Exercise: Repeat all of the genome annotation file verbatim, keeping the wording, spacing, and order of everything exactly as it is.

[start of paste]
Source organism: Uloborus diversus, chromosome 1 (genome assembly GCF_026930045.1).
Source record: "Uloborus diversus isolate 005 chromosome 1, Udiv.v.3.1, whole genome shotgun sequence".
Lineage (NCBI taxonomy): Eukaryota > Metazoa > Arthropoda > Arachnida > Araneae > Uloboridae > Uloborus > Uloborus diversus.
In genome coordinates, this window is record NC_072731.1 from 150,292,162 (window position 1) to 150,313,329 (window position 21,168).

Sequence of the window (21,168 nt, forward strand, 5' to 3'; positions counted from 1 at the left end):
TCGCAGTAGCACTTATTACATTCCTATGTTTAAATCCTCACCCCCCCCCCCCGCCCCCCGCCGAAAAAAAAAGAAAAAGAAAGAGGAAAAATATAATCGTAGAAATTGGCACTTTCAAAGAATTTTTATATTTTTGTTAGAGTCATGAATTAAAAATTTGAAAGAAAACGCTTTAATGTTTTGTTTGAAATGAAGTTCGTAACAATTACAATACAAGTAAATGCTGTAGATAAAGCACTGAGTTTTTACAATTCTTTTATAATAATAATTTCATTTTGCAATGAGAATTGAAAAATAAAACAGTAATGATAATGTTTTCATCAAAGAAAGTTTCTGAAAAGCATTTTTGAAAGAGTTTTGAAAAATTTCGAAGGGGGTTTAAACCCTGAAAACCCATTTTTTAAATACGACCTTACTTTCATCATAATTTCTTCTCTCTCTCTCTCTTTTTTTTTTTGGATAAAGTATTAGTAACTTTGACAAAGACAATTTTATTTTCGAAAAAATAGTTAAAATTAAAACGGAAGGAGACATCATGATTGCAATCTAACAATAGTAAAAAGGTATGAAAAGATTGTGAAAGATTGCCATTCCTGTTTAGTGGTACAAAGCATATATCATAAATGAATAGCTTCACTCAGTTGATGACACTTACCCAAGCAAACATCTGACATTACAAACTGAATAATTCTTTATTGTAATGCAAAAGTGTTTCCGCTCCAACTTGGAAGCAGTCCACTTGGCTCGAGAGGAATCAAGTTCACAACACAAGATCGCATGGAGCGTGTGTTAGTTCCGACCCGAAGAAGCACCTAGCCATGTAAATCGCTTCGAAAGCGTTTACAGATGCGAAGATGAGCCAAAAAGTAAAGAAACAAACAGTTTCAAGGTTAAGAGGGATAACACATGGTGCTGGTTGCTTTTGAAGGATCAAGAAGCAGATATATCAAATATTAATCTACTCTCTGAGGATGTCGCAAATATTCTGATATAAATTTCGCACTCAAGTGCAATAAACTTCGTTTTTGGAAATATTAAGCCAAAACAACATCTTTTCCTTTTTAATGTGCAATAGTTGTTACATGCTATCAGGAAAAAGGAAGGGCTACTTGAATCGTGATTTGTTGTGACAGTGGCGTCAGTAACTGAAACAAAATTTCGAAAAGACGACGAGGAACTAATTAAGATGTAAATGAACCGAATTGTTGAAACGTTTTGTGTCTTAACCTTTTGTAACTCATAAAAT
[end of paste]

Source organism: Uloborus diversus, chromosome 1 (genome assembly GCF_026930045.1).
Source record: "Uloborus diversus isolate 005 chromosome 1, Udiv.v.3.1, whole genome shotgun sequence".
Lineage (NCBI taxonomy): Eukaryota > Metazoa > Arthropoda > Arachnida > Araneae > Uloboridae > Uloborus > Uloborus diversus.
In genome coordinates, this window is record NC_072731.1 from 150,292,162 (window position 1) to 150,313,329 (window position 21,168).

Sequence of the window (21,168 nt, forward strand, 5' to 3'; positions counted from 1 at the left end):
TCGCAGTAGCACTTATTACATTCCTATGTTTAAATCCTCACCCCCCCCCCCCGCCCCCCGCCGAAAAAAAAAGAAAAAGAAAGAGGAAAAATATAATCGTAGAAATTGGCACTTTCAAAGAATTTTTATATTTTTGTTAGAGTCATGAATTAAAAATTTGAAAGAAAACGCTTTAATGTTTTGTTTGAAATGAAGTTCGTAACAATTACAATACAAGTAAATGCTGTAGATAAAGCACTGAGTTTTTACAATTCTTTTATAATAATAATTTCATTTTGCAATGAGAATTGAAAAATAAAACAGTAATGATAATGTTTTCATCAAAGAAAGTTTCTGAAAAGCATTTTTGAAAGAGTTTTGAAAAATTTCGAAGGGGGTTTAAACCCTGAAAACCCATTTTTTAAATACGACCTTACTTTCATCATAATTTCTTCTCTCTCTCTCTCTTTTTTTTTTTGGATAAAGTATTAGTAACTTTGACAAAGACAATTTTATTTTCGAAAAAATAGTTAAAATTAAAACGGAAGGAGACATCATGATTGCAATCTAACAATAGTAAAAAGGTATGAAAAGATTGTGAAAGATTGCCATTCCTGTTTAGTGGTACAAAGCATATATCATAAATGAATAGCTTCACTCAGTTGATGACACTTACCCAAGCAAACATCTGACATTACAAACTGAATAATTCTTTATTGTAATGCAAAAGTGTTTCCGCTCCAACTTGGAAGCAGTCCACTTGGCTCGAGAGGAATCAAGTTCACAACACAAGATCGCATGGAGCGTGTGTTAGTTCCGACCCGAAGAAGCACCTAGCCATGTAAATCGCTTCGAAAGCGTTTACAGATGCGAAGATGAGCCAAAAAGTAAAGAAACAAACAGTTTCAAGGTTAAGAGGGATAACACATGGTGCTGGTTGCTTTTGAAGGATCAAGAAGCAGATATATCAAATATTAATCTACTCTCTGAGGATGTCGCAAATATTCTGATATAAATTTCGCACTCAAGTGCAATAAACTTCGTTTTTGGAAATATTAAGCCAAAACAACATCTTTTCCTTTTTAATGTGCAATAGTTGTTACATGCTATCAGGAAAAAGGAAGGGCTACTTGAATCGTGATTTGTTGTGACAGTGGCGTCAGTAACTGAAACAAAATTTCGAAAAGACGACGAGGAACTAATTAAGATGTAAATGAACCGAATTGTTGAAACGTTTTGTGTCTTAACCTTTTGTAACTCATAAAAT